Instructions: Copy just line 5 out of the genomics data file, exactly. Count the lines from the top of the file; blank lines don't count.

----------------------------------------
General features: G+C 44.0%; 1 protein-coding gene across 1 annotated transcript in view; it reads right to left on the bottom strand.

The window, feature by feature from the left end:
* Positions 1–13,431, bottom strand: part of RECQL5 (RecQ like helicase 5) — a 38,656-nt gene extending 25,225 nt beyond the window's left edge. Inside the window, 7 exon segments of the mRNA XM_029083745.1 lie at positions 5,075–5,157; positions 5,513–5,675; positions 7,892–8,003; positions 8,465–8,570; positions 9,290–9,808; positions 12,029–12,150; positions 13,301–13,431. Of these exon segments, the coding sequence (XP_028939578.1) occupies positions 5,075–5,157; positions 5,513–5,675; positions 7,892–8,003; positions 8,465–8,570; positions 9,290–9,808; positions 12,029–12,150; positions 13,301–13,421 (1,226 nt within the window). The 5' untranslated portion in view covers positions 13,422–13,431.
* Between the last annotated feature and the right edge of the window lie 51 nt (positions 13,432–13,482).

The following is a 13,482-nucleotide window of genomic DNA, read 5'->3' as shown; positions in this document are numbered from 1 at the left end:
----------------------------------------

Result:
The following is a 13,482-nucleotide window of genomic DNA, read 5'->3' as shown; positions in this document are numbered from 1 at the left end: